Getaways in Buenos Aires, Argentina

Buenos Aires or, in English, “fair winds” was named for a Sardinian sanctuary called “Nostra Signora di Bonaria” or “Our Lady of Good Air.” Today this cultural capital with its European-inspired ambience often goes by a far less poetic name in local conversations: Baires or just plain BA.

Located at the mouth of the Río de la Plata, Bueno Aires dates back to 1536 when it was founded by Spanish explorer Pedro de Mendoza as Ciudad de Nuestra Señora Santa María del Buen Ayre or  “City of Our Lady Saint Mary of the Fair Winds.” These early settlers were gone within just a few years, however, driven away by the indigenous residents. Forty years later, another settlement was established by Spanish conquistador Juan de Garay. This became a permanent settlement, one that specialized in trade.

During that time, all exports from the Spanish territories in South America to Spain had to first pass through Lima to pay taxes. This law caused Buenos Aires to develop as a contraband port, a lucrative position which led to the eventual development of the city. Finally in 1776 Spain recognized the importance of the city in international trade and made it the capital of the new Viceroyalty of the Río de la Plata, an area that included Paraguay, Uruguay, and even the valuable silver mines at Potosí.

In spite of its new status, the people of Buenos Aires, especially the colonists born in Argentina known as criollos, were dissatisfied with Spanish rule. When Napoleon invaded Spain in 1808, Buenos Aires decided to claim its independence and did so in May 1810.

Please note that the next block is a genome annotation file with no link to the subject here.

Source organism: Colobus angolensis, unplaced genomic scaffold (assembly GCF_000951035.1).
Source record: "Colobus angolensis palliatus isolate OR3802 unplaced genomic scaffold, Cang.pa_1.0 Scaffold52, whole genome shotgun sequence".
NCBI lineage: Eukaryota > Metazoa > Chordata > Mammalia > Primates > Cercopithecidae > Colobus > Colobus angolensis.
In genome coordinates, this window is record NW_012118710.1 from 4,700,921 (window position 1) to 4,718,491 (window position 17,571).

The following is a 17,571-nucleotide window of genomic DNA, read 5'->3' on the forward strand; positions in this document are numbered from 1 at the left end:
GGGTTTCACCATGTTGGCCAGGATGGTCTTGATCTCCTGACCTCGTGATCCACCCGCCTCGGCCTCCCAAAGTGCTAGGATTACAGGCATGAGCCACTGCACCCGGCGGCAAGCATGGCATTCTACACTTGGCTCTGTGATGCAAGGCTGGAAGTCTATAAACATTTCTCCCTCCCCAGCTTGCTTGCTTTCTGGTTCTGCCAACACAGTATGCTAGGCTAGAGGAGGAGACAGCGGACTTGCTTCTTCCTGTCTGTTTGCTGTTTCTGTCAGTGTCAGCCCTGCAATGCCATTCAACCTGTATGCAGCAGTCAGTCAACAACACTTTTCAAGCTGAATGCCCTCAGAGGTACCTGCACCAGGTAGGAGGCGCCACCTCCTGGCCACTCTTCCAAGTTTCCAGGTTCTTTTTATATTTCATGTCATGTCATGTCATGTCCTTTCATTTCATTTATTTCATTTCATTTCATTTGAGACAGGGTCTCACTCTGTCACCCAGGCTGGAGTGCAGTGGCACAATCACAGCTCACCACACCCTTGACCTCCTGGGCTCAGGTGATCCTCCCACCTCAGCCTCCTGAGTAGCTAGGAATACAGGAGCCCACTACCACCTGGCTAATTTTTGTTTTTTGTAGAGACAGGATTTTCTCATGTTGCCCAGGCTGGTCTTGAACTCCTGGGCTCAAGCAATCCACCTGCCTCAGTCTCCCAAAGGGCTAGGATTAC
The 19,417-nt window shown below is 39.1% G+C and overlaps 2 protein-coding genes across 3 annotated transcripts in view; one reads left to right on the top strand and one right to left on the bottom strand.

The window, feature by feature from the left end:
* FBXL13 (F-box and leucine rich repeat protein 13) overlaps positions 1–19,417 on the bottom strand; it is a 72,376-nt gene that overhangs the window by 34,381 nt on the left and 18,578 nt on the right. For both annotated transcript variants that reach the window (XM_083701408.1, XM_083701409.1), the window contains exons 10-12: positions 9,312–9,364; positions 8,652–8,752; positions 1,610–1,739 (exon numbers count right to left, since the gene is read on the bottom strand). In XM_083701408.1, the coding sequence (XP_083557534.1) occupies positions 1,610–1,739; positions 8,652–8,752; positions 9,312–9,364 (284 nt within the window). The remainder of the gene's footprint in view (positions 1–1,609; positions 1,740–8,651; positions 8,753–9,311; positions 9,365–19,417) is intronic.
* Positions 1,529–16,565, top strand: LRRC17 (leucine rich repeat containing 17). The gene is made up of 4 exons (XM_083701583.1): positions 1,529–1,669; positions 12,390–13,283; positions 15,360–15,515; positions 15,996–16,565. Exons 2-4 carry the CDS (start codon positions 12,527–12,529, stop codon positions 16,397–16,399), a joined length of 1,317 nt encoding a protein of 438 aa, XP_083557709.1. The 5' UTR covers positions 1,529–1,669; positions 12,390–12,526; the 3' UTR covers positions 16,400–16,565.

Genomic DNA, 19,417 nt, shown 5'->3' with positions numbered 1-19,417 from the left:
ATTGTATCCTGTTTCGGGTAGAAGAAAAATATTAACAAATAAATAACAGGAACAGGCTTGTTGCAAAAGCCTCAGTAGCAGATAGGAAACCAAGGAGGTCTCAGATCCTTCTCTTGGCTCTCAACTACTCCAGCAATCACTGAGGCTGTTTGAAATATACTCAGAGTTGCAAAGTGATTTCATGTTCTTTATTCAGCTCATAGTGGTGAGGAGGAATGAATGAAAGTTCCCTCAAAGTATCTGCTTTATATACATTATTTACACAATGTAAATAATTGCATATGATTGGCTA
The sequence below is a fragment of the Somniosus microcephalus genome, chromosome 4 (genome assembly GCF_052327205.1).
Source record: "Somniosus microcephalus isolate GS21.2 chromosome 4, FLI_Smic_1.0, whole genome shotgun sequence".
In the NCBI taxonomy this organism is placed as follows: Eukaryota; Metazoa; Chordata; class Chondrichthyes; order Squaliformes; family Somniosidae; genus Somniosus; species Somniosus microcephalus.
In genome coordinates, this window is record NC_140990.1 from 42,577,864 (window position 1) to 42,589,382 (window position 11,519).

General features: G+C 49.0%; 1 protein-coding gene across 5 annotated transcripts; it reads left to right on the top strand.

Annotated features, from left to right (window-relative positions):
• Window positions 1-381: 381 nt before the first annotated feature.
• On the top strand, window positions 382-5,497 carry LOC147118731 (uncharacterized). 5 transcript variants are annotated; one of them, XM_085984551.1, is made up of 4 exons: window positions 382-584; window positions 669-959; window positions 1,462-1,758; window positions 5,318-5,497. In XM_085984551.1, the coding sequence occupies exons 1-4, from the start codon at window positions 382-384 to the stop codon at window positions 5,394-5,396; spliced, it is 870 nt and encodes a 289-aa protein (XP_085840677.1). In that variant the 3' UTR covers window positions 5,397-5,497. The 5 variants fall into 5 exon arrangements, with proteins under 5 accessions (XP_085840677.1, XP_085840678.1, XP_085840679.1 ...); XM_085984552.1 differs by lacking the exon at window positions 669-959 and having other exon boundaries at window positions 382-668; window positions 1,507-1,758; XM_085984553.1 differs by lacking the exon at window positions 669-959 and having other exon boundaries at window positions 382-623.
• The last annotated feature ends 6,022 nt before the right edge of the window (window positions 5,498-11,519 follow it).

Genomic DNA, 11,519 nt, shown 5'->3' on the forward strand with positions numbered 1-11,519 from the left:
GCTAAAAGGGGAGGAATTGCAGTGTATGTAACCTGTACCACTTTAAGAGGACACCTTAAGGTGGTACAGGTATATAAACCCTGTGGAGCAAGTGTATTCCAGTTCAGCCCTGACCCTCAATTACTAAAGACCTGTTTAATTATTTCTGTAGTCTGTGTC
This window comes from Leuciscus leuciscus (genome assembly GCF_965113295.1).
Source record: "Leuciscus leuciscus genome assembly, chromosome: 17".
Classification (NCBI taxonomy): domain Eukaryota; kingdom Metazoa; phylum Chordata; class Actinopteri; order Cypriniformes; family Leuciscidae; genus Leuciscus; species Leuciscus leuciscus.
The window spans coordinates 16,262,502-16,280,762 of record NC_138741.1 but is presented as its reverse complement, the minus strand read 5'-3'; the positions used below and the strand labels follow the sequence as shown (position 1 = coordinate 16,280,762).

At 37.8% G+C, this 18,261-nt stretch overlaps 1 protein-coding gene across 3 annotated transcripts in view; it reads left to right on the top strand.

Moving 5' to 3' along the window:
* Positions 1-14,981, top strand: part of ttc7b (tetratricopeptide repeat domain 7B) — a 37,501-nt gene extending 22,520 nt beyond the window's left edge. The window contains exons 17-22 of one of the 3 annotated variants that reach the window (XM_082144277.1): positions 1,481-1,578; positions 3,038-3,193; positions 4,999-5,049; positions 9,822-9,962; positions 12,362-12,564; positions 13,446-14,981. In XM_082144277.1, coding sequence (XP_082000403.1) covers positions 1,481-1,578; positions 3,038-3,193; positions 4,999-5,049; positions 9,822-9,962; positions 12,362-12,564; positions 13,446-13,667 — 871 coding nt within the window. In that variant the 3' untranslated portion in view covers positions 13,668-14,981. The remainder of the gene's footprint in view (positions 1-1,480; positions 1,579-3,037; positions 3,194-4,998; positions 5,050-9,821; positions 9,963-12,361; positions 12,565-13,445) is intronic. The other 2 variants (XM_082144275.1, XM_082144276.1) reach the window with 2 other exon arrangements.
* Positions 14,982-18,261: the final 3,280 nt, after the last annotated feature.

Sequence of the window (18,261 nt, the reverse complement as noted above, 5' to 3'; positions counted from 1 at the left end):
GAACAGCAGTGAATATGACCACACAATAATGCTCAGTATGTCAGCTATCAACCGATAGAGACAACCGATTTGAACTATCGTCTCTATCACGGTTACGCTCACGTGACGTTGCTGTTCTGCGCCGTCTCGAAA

Today that move to independence is recalled at the Plaza de Mayo. Here an obelisk marks the first anniversary of independence. On the east side of the plaza lies Casa Rosada; inside this pink building lies the presidential offices. Adjacent to the plaza stands the Catedral Metropolitana, the main cathedral in the city. Inside lies the tomb of General José de San Martín, one of the leaders for Argentinean independence.

Visitors can learn more about the movement for independence at the Argentine National Museum of History or the Museo Histórico Nacional. Another top museum in the city is the Latin American Art Museum of Buenos Aires or Museo de Arte Latinoamericano de Buenos Aires, also known as MALBA. This modern art museum is considered one of Buenos Aires’s top attractions and contains works by top Latin American artists including Diego Rivera and his wife Frida Kahlo.

Another important attraction for many international visitors is the Museo Evita which documents the life and career of María Eva Duarte de Perón, better known as Evita, the wife of Argentine President Juan Domingo Perón. Here exhibits on the woman known as the “Spiritual Leader of the Nation” include everything from her role as founder of the Female Peronist Party to her personal items and wardrobe.

No visit to Buenos Aires would be complete without a look at the tango, the passionate dance that grew to be a symbol of the country during the years of Perón’s presidency. The dance originated in the southern barrios of the city but today it is seen in plaza and restaurants throughout the region, a symbol of the vibrant pulse that beats in this capital city.

Video Resource

Here's a good look at the attractions of Buenos Aires; the video was made by Delta Airlines: